Sunday, January 12, 2014

Review of 'The Spirit Level: Why Equality is Better for Everyone' by Richard Wilkinson and Kate Pickett (2009, Bloomsbury Press)

In The Spirit Level epidemiologists Richard Wilkinson and Kate Pickett argue that more equal societies are better off than less equal societies, with reference to a battery of evidence. Compiling data taken from a range of sources, including the World Health Organization, the World Bank and the United Nations, they document the relationship across countries between equality and social outcomes, highlighting the correlation between inequality and a range of social ills, including violent crime, obesity, and mental health illness. Recognising that such relationships could be spurious, the authors examined comparable data for the fifty states of the US to test whether inequality was related to various social problems across the two settings. This yielded the same findings, namely that the lives of individuals in less equal societies are unhappier and unhealthier. They note that while the increased prevalence of poor health and violence in more unequal societies is established, their research demonstrates that ‘almost all problems which are more common at the bottom of the social ladder are more common in more unequal societies’ (p. 28).

Wilkinson and Pickett’s study demonstrates that the negative impacts of inequality are not limited to the poor, but instead are borne by all of society, meaning that richer societies do not necessarily do better than poorer societies: ‘the prevalence of poor health and social problems in whole societies really is related to inequality rather than average living standards’ (p. 29). On the key issue of causality, the authors emphasise ‘the relationships between inequality and poor health and social problems are too strong to be attributable to chance’ (p. 150). Pointing to their study and numerous others they argue, ‘It is very difficult to see how the enormous variations which exist from one society to another in the level of problems associated with low social status can be explained without accepting that inequality is, in an essential respect, the common denominator, and a hugely damaging force’ (p. 155).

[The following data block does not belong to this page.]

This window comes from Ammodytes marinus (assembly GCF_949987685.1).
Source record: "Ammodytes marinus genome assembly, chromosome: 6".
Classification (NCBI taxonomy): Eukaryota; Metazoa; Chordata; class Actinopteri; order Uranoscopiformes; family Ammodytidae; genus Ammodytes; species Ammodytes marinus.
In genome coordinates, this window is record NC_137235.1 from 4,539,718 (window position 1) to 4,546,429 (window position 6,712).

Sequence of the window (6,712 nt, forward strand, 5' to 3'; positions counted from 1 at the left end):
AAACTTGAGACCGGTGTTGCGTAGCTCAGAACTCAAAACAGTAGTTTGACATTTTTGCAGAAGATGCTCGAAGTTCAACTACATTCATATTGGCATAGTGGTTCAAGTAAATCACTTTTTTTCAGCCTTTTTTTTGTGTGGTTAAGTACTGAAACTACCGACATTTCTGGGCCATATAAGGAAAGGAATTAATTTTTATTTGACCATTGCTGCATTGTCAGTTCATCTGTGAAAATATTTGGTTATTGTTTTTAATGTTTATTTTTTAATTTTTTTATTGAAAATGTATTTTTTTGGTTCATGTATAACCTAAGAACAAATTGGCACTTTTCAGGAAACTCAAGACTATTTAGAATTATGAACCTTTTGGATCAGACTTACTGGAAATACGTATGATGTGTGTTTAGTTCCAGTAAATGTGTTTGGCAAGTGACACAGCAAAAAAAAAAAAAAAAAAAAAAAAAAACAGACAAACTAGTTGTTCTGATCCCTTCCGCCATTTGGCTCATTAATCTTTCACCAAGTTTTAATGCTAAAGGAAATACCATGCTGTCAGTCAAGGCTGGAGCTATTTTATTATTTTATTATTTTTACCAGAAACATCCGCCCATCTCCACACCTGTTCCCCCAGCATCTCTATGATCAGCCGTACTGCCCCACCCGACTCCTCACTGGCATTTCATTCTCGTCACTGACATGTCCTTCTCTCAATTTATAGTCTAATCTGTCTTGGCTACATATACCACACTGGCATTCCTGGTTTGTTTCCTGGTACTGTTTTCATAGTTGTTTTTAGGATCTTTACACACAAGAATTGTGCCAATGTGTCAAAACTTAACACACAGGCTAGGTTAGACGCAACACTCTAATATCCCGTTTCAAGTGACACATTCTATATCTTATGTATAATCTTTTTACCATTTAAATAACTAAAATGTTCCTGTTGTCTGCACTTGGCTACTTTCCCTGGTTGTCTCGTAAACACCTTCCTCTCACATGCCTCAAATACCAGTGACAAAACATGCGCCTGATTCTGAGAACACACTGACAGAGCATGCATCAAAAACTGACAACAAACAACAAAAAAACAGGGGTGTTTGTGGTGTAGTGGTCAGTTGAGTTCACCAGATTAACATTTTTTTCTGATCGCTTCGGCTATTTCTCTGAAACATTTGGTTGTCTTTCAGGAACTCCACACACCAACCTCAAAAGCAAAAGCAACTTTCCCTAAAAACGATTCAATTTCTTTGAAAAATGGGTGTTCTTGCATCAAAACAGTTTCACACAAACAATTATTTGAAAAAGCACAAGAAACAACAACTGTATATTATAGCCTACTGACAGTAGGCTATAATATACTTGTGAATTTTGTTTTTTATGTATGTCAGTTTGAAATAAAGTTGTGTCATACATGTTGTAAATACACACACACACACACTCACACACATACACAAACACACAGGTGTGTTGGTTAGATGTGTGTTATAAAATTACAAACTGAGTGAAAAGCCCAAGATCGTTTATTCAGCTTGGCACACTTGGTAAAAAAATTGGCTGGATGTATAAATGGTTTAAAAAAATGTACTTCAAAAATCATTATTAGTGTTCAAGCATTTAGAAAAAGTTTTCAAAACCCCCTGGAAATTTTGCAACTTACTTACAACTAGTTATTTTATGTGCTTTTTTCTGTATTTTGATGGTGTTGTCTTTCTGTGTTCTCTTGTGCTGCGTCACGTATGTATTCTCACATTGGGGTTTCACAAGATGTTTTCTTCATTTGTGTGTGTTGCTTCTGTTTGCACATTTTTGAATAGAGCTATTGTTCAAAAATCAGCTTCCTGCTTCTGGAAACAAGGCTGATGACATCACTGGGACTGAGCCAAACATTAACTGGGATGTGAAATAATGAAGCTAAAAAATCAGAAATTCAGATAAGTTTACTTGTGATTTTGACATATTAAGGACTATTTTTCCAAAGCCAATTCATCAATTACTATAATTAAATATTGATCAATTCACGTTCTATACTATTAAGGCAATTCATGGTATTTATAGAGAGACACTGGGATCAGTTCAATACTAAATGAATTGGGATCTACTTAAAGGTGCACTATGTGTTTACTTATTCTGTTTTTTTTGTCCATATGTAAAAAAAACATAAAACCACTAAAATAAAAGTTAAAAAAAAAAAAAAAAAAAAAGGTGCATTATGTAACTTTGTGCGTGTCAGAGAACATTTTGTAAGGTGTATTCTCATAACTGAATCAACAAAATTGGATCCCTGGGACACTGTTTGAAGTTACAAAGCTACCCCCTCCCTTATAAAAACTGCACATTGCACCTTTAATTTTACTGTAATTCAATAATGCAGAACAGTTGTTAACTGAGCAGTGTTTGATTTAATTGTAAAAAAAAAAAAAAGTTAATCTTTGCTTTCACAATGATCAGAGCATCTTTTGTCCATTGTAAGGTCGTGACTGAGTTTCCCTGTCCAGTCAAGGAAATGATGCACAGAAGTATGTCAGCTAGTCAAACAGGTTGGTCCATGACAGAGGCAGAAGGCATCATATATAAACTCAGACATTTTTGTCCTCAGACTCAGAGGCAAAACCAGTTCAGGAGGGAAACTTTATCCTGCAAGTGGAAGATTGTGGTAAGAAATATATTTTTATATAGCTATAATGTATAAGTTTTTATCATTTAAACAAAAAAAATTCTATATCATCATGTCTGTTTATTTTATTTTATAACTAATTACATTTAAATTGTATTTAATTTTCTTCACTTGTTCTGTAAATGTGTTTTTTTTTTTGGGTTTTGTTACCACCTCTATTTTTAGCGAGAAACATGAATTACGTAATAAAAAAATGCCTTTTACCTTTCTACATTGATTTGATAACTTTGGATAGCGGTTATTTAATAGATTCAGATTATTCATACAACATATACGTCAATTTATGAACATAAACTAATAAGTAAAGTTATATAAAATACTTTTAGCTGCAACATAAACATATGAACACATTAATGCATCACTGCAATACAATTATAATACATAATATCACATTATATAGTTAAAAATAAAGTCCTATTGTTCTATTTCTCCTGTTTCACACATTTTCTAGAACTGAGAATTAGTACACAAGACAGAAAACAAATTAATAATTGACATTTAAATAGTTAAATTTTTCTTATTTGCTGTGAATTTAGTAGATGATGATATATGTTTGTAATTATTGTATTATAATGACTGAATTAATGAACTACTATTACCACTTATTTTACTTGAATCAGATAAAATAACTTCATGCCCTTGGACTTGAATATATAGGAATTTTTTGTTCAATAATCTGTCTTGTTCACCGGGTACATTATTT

This is powerful and persuasive reading. Wilkinson and Pickett's study challenges proponents of ‘trickle down economics’, demonstrating that the benefits of economic policies privileging a few will not improve the lot of a society. The Spirit Level also speaks in support of ‘post growth’ and ‘degrowth’ movements, asserting that yes, we are rich enough and that more growth is not the solution, but rather, more equally distributing wealth. Conspicuously absent from the text is explicit reference to capitalism (with the exception of publication titles the term appears only once, in a quote by Murray Bookchin). A more explicit interrogation of the structural context in which inequality and its related social ills are generated (rather than the authors' traverses into psychology in explaining why inequality creates dysfunctional societies) would drive home the argument, however this remains an important and cogent study.


  1. The interesting analysis of W&P's research in "The Spirit Level Delusion" (Christopher Snowdon) is worth consideration.

  2. There have been quite a few replies to Snowdon's analysis. I link to the authors' here: